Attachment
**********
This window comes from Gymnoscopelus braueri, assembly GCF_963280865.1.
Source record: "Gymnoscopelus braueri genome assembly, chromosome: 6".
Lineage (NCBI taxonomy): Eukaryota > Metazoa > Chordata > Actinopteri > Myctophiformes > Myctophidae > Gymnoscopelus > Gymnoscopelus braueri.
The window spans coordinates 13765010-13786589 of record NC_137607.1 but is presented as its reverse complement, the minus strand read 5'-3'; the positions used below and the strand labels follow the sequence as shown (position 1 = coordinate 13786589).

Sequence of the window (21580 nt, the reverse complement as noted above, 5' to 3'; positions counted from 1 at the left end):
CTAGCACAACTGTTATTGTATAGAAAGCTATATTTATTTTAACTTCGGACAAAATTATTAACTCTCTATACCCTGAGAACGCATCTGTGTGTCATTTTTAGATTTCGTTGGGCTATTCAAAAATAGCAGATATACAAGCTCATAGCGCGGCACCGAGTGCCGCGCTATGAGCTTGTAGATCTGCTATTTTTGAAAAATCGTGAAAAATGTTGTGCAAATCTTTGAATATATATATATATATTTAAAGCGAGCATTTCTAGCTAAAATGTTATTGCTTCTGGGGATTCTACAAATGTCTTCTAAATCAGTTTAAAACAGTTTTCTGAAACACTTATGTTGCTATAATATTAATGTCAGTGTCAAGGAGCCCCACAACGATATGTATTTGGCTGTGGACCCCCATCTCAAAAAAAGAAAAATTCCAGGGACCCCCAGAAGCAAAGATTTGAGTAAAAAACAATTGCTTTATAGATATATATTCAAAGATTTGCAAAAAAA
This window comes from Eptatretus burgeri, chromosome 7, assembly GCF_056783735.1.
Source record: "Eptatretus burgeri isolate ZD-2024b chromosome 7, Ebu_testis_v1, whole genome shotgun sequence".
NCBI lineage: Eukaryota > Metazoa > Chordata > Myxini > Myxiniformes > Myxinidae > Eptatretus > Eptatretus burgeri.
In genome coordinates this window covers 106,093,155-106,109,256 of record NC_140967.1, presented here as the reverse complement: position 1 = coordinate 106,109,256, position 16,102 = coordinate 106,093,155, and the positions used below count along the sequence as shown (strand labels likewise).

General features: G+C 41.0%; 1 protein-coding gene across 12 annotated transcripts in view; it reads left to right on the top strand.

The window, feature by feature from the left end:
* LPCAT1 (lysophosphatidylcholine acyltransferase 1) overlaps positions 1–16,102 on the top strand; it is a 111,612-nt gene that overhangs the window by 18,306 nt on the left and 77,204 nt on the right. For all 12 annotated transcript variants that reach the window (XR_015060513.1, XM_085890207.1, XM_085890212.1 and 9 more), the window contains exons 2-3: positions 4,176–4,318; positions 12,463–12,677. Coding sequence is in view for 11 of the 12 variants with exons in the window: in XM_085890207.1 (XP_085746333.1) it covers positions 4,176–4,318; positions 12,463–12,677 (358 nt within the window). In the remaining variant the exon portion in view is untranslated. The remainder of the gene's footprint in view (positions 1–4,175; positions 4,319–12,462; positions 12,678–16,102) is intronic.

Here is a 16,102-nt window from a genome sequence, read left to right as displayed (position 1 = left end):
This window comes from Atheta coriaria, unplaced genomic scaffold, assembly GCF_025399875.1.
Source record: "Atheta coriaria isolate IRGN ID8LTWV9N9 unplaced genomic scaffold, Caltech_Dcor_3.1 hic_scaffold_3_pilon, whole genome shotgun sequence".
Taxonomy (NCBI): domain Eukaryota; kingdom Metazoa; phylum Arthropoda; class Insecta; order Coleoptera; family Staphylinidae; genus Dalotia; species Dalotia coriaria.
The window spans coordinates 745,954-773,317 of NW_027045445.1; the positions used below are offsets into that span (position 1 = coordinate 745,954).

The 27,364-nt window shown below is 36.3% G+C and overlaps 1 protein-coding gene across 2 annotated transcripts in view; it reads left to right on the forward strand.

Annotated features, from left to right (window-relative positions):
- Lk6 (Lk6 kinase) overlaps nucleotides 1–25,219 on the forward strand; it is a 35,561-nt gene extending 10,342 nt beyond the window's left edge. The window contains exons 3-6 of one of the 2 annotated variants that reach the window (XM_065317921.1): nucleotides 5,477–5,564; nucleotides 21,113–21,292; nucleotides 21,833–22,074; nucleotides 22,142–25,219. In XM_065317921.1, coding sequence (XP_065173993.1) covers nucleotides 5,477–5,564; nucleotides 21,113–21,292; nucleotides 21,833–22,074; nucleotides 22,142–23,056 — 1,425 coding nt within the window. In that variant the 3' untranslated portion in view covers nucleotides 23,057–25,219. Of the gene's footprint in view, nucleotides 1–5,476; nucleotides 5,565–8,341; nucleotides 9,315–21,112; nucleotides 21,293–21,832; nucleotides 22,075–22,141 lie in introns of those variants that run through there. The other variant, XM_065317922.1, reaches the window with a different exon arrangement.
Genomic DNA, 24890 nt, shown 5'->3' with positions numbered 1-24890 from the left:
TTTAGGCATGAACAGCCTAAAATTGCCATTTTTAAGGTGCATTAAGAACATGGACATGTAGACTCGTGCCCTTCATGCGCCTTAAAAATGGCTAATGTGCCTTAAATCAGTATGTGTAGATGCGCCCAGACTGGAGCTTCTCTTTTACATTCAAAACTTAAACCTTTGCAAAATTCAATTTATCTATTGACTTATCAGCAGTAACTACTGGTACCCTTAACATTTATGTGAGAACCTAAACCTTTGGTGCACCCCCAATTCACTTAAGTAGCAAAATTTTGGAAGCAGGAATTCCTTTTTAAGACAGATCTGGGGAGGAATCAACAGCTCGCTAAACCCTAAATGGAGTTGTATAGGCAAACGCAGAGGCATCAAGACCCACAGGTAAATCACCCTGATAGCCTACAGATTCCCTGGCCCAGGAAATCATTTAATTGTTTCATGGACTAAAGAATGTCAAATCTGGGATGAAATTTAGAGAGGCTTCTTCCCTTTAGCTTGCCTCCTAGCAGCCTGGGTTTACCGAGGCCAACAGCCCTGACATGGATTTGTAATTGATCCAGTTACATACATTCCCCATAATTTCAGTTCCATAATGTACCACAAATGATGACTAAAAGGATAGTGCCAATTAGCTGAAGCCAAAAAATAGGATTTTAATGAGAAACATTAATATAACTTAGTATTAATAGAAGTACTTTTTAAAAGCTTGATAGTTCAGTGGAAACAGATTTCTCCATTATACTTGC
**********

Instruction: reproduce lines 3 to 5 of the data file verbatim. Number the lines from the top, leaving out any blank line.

Lineage (NCBI taxonomy): Eukaryota > Metazoa > Chordata > Actinopteri > Myctophiformes > Myctophidae > Gymnoscopelus > Gymnoscopelus braueri.
The window spans coordinates 13765010-13786589 of record NC_137607.1 but is presented as its reverse complement, the minus strand read 5'-3'; the positions used below and the strand labels follow the sequence as shown (position 1 = coordinate 13786589).

Sequence of the window (21580 nt, the reverse complement as noted above, 5' to 3'; positions counted from 1 at the left end):